William Jackson | Will IT security founder on the reef of human behavior?
If the pundits, officials and experts who spoke at last week’s RSA security conference in San Francisco are correct, we probably can’t expect the security of our information infrastructures and systems to get much better anytime soon. That is because information technology security increasingly butts up against human behavior
IT security has never been only about technology. It is a mix of technology, process, policy and people. Common wisdom has it that technology is usually the easy part of the equation to solve. Human behavior is the wild card; a combination of ignorance, poor judgment and a perverse willingness to thwart our own best interests often causes the best-laid plans of chief information security officers to go awry.
A common theme echoed by the speakers at the conference was the need for better cooperation, better coordination and better education in IT security. In other words, we’ve done the easy part. Now we have to get people straightened out.
In his opening keynote speech at the conference, Art Coviello, president of RSA, called for greater cooperation in the security community. “We must embrace a common development process. We must collaborate on standards,” he said. “We need to share technology.”
Coviello and representatives from Microsoft and Cisco Systems asserted that their companies are already working together. But Scott Charney, corporate vice president of Microsoft’s Trustworthy Computing Group, conceded that business considerations will sometimes continue to trump technology and security issues. He also offered what he called the Charney theorem for why security is so difficult: “There are always a percentage of the people who are up to no good.”
Software assurance is another sore point. Writing secure software is not impossible, so why isn’t it more common? It’s a people issue.
“The guys who write systems are pushing their people to write secure software,” said Alan Paller, director of research at the SANS Institute. “But the application people have never done that.”
W. Hord Tipton, executive director of the International Information Systems Security Certification Consortium and a former Interior Department chief information officer, said, “We seem to be losing ground” in the race to develop secure software.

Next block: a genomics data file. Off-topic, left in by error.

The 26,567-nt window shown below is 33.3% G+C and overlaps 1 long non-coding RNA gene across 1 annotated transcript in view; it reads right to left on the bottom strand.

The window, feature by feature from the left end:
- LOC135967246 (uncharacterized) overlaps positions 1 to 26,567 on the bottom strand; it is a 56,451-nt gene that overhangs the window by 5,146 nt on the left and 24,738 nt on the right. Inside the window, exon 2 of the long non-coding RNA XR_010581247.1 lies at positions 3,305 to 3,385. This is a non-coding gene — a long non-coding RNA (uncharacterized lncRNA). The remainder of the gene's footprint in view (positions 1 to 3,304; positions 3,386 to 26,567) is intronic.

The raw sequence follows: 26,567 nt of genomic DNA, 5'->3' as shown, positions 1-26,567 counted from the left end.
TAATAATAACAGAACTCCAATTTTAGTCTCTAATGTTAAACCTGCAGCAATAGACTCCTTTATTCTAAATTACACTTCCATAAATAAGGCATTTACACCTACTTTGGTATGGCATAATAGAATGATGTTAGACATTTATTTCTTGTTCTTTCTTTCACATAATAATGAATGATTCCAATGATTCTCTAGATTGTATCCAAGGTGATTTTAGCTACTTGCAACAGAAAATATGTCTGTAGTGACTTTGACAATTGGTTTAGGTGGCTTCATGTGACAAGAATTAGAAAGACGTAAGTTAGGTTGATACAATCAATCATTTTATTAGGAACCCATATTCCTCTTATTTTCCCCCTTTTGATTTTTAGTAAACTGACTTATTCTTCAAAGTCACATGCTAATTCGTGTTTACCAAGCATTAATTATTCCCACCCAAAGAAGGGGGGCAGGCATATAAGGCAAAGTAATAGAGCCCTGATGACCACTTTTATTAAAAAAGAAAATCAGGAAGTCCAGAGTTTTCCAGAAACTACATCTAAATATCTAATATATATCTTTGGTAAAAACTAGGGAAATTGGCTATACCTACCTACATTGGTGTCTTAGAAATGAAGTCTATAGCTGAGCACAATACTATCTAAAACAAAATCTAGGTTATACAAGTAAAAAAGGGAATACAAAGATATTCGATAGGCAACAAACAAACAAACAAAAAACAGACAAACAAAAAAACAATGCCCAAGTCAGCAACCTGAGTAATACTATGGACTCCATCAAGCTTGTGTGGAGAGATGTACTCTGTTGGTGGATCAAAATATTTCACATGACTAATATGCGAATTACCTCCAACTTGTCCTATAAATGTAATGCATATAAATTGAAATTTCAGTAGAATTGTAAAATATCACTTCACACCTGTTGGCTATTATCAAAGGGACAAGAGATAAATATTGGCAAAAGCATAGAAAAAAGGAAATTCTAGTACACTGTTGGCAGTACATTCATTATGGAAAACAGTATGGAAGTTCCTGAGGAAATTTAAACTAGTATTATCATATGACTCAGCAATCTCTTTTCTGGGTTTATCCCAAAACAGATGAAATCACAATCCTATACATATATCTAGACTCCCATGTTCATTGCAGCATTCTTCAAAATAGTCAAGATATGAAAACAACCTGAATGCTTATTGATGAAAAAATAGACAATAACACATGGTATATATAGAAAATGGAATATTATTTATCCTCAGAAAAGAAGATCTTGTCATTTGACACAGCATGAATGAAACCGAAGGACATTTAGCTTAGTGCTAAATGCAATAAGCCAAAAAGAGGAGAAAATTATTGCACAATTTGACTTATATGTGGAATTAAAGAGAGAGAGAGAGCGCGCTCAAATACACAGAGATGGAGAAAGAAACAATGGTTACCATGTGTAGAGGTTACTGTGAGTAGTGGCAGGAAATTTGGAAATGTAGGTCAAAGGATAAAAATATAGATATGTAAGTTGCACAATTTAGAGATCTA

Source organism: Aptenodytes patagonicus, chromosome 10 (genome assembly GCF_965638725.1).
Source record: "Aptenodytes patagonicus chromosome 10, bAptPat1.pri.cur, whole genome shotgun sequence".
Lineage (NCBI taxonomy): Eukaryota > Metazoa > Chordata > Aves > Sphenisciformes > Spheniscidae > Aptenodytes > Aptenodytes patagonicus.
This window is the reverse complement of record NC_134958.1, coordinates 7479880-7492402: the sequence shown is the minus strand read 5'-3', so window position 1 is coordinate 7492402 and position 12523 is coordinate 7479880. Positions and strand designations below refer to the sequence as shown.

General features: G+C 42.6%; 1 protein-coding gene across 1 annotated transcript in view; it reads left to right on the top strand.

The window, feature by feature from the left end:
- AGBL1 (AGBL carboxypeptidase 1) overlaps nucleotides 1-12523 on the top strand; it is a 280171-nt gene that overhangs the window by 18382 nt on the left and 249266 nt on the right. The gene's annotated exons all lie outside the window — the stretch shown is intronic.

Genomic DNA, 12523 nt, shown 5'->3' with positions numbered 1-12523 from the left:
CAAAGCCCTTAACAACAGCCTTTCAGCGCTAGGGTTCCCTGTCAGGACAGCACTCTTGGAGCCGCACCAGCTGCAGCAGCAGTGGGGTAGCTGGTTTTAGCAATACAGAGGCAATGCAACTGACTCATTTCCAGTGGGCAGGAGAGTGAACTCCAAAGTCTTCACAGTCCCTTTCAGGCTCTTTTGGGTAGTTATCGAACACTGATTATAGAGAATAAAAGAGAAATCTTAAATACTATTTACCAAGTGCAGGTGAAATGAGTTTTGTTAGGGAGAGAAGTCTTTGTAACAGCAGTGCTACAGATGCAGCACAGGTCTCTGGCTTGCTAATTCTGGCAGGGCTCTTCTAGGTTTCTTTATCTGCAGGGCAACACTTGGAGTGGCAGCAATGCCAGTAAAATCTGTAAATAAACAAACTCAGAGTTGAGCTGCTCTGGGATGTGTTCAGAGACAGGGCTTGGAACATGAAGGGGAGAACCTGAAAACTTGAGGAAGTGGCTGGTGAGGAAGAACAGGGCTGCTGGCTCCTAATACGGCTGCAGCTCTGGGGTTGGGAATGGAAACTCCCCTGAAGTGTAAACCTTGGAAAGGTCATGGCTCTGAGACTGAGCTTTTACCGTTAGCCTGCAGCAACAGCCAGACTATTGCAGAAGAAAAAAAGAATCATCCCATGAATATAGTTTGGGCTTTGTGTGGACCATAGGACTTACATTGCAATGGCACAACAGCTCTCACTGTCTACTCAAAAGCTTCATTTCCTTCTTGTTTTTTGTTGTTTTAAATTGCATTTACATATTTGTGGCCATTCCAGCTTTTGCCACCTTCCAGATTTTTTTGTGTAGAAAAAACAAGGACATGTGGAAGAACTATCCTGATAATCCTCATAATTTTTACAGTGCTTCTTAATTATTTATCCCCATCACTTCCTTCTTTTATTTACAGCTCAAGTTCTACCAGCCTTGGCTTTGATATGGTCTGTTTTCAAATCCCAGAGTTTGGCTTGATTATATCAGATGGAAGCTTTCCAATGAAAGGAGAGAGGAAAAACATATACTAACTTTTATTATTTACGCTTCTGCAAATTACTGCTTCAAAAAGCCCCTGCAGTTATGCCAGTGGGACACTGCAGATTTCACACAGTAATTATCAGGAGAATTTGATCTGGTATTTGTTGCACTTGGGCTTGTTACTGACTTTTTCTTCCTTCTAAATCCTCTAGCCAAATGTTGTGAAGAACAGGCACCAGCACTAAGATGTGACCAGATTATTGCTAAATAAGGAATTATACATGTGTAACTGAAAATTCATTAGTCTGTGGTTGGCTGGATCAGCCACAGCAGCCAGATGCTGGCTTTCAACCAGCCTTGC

Mischel Kwon, director of the U.S. Computer Emergency Readiness Team, emphasized the human element in network security when she called it a team sport.
“We have to stop isolating ourselves as security experts,” she said. “Our adversaries are collaborating. They are working together.”
The human element even inhibits the interoperability of security tools, said Richard George, technology director of the National Security Agency’s Information Assurance Directorate. “We have a history of making things that are supposed to work together not work together,” he said.
William Billings, chief security officer at Microsoft Federal, said many security tools are interoperable and administrators need to differentiate between technology issues and training issues. “The hard part is how to get the IT staff to pull the data out,” he said.
That is not to say that there are no technology issues to be resolved in IT security. Many problems remain, and there will always be a need to find and fix them. But the experts seem to think that security technology has outpaced the ability or willingness of people to use it. Without some significant changes in the way vendors, administrators and users think about IT security, improvements are likely to be marginal, and we will continue to lose ground against the bad guys, who are free to focus on the soft underbelly of human behavior when attacking our systems.
William Jackson is a senior writer of GCN and the author of the CyberEye blog.